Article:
Colorado Cops Taking on Coyotes With Paintballs
Colo. Towns hope paintball hazing will keep coyotes away from people and pets.
May 7, 2009— -- If everything goes according to plan, a Denver suburb will soon have a lot more coyotes running around with pink paint splotches on their fur.
The Greenwood Village Police Department armed its officers with paintball guns earlier this month in hopes of humanely scaring coyotes away from its parks and residential neighborhoods.
The cops began hunting the coyotes because the wily critters have been prowling the town's parks and backyards with increasing frequency.
"The city of Greenwood Village has dealt with coyotes for years," Police Lt. Joe Harvey told ABCNews.com. "It"s never been as bad as it is now."
They've only had one attack on a person, a 14-year-old boy who was jumped by a coyote in a town park last December. The boy instinctively crouched down and threw his arm up in front of his face.
"The coyote bounced off his arm and kind of yelped and ran away," Harvey said, adding that the teen was not injured.
The area's coyotes have becoming increasingly bold in snatching up rabbits as well as pets.
One resident, Harvey said, reported having his shih tzu grabbed by a coyote off the back porch. Police found 30 dog and cat collars in one coyote den alone.
They've also become increasingly drawn to bird feeders and fruit trees, and every encounter makes them less fearful of the people who are inadvertently supplying their food source.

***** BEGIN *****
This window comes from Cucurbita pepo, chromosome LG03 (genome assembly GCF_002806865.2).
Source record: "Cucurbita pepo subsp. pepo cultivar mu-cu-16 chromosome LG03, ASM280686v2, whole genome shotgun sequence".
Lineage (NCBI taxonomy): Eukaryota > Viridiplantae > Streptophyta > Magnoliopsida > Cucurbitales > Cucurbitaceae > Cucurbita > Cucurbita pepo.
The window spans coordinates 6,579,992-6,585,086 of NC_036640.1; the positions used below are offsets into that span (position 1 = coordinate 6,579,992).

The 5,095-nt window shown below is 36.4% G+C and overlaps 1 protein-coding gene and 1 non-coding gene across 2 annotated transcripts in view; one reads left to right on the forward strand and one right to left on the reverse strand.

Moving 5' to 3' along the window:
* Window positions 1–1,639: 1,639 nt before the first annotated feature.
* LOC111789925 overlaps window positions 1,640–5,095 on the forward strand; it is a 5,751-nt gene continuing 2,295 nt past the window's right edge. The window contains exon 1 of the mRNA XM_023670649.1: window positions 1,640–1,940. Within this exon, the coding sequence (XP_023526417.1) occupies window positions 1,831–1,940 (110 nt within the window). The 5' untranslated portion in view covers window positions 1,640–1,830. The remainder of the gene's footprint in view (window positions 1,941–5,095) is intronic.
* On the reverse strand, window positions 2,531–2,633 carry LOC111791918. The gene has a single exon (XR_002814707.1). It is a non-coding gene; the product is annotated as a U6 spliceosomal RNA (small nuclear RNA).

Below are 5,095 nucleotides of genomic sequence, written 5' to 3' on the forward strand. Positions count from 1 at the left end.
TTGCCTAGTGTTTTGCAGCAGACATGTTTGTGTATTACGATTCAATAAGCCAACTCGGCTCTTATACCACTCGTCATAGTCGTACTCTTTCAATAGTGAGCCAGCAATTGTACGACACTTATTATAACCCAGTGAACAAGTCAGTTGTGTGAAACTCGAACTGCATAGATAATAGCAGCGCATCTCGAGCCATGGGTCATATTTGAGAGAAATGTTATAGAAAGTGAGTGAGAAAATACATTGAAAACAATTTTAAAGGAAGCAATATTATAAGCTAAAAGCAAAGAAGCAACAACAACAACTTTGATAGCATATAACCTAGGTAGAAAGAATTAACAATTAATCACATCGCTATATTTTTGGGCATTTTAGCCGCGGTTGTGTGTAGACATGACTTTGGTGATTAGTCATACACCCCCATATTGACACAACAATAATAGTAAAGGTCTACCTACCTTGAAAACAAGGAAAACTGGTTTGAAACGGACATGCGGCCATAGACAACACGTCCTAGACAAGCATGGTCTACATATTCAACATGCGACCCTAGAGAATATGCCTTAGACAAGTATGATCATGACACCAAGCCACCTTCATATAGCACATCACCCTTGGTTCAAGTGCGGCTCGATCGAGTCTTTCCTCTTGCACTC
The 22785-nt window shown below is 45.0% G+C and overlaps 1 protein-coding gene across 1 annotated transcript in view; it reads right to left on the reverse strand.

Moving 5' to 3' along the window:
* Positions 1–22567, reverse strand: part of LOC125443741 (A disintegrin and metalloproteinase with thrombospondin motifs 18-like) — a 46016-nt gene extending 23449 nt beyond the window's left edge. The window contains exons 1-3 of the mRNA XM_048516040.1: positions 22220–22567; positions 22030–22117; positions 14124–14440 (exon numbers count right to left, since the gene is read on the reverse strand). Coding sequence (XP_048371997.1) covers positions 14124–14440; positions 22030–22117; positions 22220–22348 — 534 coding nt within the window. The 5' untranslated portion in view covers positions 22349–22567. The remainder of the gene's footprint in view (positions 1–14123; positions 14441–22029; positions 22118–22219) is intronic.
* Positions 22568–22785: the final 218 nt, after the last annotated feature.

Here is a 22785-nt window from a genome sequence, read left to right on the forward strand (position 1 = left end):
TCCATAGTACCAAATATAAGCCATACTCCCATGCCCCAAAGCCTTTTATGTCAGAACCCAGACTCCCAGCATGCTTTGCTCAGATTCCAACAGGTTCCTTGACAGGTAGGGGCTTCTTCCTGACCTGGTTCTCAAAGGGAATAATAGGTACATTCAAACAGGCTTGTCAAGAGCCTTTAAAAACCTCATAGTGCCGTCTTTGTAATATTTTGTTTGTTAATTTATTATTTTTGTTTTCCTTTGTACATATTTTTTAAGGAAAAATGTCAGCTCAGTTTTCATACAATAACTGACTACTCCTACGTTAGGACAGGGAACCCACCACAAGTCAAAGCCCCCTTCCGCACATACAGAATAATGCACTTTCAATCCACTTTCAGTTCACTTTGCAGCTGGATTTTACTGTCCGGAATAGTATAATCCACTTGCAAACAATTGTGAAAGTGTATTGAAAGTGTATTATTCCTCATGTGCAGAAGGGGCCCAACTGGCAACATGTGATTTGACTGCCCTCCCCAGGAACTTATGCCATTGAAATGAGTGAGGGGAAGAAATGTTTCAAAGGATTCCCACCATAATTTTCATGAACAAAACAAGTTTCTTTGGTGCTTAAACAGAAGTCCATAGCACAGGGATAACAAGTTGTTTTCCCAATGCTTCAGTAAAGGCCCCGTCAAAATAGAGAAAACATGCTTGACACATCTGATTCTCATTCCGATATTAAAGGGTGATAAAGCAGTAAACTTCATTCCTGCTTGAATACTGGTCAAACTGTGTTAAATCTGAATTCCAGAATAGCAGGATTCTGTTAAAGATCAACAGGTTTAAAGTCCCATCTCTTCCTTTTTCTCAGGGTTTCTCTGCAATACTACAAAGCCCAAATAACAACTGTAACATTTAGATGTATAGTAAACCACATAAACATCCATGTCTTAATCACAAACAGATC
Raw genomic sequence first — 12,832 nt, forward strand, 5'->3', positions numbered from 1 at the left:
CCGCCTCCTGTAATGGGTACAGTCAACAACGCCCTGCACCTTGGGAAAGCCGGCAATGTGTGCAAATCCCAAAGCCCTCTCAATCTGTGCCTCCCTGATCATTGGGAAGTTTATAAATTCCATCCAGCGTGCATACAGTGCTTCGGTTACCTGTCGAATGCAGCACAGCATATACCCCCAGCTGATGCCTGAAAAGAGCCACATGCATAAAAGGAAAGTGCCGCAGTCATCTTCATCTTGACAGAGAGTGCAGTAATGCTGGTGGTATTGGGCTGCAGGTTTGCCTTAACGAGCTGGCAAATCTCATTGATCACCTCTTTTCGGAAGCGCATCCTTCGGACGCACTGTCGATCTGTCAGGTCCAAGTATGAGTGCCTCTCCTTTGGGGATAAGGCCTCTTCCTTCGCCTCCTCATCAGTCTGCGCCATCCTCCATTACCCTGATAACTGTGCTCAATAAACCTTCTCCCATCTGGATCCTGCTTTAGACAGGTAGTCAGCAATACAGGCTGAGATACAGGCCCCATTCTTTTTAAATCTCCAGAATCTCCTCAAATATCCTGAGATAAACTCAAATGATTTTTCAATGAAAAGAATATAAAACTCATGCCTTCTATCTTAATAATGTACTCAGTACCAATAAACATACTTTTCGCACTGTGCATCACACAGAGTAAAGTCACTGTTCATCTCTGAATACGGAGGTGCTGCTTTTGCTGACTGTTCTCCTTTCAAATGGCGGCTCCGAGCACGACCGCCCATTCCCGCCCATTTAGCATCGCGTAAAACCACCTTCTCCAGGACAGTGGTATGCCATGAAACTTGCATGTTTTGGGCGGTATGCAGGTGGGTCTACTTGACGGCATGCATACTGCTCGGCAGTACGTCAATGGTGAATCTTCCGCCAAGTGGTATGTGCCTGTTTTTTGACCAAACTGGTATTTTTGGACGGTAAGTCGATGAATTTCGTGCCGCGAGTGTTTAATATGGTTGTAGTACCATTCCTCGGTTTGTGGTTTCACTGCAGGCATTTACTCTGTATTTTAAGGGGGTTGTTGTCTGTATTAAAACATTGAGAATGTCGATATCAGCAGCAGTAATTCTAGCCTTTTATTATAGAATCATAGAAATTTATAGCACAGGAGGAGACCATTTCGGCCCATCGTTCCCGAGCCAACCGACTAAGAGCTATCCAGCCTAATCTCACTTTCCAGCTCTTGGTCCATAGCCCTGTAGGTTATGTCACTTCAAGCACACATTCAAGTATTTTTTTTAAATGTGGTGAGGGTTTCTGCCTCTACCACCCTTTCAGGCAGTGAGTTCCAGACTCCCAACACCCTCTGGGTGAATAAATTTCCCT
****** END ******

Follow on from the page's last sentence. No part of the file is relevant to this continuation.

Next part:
After the attack on the teenager, the city hired someone for about $20,000 to map out dens in the area and shoot to kill if he saw a coyote. The contractor, Harvey said, did kill one coyote in the park where the boy was attacked, but the town was soon met with an outcry from animal rights enthusiasts.
And, he said, there was no way to tell if the dead coyote was the same one that attacked the teen.
So Greenwood Village police borrowed an idea from nearby Lakewood. They bought paintball guns and used paintballs they already had in stock for training purposes in hopes of teaching coyotes to be more fearful of humans. But officers will, he said, still shoot to kill if they feel there's a direct threat.
For the last several days, two officers armed with paintball guns have been walking area parks. They've taken six shots and hit two coyotes, Harvey said.
"In both instances, the coyotes yelped and ran away," he said, adding that the pellets should "sting" the coyotes, but not maim them.
"If the human body can take it, there's no doubt a coyote with a lot of fur can take it," he said.